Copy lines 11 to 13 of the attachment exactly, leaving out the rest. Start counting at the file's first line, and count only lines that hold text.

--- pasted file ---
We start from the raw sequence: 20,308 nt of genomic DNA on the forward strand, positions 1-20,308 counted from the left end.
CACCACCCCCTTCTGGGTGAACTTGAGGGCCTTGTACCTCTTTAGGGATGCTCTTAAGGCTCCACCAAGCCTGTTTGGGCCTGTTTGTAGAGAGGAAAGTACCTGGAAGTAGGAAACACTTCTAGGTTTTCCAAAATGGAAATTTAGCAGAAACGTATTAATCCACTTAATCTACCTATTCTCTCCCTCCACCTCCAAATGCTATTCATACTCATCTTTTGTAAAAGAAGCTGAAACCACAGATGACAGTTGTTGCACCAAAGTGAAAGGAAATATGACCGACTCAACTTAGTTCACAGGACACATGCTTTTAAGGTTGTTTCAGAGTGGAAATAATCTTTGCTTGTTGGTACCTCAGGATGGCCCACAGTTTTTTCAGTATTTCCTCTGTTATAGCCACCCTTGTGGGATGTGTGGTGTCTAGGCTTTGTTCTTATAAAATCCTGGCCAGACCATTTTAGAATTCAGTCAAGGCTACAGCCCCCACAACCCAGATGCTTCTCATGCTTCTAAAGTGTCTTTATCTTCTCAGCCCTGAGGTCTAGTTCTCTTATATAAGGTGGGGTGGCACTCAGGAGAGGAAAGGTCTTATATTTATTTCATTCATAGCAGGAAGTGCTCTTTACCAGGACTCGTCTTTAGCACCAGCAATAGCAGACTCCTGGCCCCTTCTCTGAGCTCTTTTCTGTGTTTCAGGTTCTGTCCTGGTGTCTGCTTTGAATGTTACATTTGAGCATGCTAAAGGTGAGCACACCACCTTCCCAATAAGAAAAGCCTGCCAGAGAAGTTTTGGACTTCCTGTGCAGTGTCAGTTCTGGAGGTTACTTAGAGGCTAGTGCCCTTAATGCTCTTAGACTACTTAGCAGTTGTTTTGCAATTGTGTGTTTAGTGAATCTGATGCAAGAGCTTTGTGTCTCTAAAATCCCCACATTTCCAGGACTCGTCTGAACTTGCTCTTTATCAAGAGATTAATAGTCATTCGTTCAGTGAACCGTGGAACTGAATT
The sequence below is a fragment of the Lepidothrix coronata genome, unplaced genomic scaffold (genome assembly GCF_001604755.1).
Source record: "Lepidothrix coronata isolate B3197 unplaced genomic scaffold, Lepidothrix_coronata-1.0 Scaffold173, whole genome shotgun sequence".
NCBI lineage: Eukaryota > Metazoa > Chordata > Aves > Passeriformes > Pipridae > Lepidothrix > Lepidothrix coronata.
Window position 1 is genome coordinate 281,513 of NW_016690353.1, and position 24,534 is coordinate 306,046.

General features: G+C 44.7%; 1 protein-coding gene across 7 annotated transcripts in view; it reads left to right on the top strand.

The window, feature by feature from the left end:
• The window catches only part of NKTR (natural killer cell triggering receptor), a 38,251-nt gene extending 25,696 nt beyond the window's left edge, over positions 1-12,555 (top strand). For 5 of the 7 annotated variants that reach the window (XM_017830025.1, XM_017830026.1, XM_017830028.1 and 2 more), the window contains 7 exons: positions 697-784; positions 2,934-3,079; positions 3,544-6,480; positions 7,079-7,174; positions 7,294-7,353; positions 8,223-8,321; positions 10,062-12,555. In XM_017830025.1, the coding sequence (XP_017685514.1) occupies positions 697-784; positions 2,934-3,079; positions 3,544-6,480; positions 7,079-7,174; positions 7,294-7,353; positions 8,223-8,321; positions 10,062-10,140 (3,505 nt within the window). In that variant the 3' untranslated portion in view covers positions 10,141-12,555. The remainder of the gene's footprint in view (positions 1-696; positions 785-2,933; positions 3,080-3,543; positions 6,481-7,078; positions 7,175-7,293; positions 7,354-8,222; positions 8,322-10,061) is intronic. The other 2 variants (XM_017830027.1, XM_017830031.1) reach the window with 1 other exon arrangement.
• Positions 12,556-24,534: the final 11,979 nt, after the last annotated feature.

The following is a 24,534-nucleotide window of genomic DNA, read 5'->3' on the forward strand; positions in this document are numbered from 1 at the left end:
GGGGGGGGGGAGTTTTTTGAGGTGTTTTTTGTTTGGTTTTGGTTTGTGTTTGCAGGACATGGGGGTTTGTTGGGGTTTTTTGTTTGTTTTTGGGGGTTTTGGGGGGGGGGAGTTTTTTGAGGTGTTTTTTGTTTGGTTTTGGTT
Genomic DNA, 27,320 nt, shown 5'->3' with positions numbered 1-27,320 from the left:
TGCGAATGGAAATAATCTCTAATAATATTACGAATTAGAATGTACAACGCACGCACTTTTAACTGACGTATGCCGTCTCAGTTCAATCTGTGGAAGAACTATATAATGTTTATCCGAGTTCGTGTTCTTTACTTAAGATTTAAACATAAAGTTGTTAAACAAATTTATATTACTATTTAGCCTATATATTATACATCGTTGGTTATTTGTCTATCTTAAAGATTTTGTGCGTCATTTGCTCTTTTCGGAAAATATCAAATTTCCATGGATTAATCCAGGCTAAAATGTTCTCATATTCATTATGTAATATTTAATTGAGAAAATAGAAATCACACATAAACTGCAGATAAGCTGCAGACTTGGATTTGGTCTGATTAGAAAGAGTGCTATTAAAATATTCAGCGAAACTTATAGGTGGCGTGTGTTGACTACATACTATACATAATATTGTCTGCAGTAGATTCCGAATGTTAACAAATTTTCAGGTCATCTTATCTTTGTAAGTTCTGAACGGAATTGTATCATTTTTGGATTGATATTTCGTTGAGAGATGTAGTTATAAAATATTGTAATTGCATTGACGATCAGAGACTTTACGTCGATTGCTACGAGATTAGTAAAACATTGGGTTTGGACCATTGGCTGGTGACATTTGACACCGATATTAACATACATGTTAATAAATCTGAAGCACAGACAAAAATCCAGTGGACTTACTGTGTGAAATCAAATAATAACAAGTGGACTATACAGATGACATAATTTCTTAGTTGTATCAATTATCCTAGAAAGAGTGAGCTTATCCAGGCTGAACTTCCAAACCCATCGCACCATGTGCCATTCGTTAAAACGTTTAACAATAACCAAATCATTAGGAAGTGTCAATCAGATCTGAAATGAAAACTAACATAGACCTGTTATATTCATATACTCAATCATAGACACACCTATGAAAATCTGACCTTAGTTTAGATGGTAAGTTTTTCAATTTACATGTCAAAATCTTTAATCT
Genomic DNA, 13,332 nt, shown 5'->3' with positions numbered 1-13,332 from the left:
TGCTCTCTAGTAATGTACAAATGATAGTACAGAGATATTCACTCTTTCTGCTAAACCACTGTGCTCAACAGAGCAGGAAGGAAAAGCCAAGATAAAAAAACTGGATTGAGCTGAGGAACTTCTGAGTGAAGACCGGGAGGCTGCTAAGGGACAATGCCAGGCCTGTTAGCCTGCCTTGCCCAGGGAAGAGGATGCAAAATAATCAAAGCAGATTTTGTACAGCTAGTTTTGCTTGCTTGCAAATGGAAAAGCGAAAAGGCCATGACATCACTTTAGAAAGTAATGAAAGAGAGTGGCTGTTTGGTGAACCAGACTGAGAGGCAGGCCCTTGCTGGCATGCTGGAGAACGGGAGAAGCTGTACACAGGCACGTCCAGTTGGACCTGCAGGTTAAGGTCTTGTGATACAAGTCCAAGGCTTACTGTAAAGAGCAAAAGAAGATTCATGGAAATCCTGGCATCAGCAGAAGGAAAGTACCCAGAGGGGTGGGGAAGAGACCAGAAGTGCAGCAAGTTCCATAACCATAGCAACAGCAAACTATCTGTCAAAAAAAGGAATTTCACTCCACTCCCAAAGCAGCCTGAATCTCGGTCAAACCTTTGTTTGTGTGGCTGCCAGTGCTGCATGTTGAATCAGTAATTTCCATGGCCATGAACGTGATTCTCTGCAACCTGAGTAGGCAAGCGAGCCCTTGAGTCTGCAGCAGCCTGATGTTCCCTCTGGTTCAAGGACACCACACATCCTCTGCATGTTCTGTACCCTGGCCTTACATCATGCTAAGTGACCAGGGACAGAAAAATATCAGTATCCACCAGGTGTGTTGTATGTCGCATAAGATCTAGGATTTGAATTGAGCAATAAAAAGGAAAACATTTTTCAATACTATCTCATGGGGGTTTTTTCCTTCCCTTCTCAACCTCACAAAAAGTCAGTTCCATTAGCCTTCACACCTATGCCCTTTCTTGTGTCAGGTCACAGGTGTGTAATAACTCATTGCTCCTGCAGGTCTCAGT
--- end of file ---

The following is a 24,534-nucleotide window of genomic DNA, read 5'->3' on the forward strand; positions in this document are numbered from 1 at the left end:
GGGGGGGGGGAGTTTTTTGAGGTGTTTTTTGTTTGGTTTTGGTTTGTGTTTGCAGGACATGGGGGTTTGTTGGGGTTTTTTGTTTGTTTTTGGGGGTTTTGGGGGGGGGGAGTTTTTTGAGGTGTTTTTTGTTTGGTTTTGGTT
Genomic DNA, 27,320 nt, shown 5'->3' with positions numbered 1-27,320 from the left: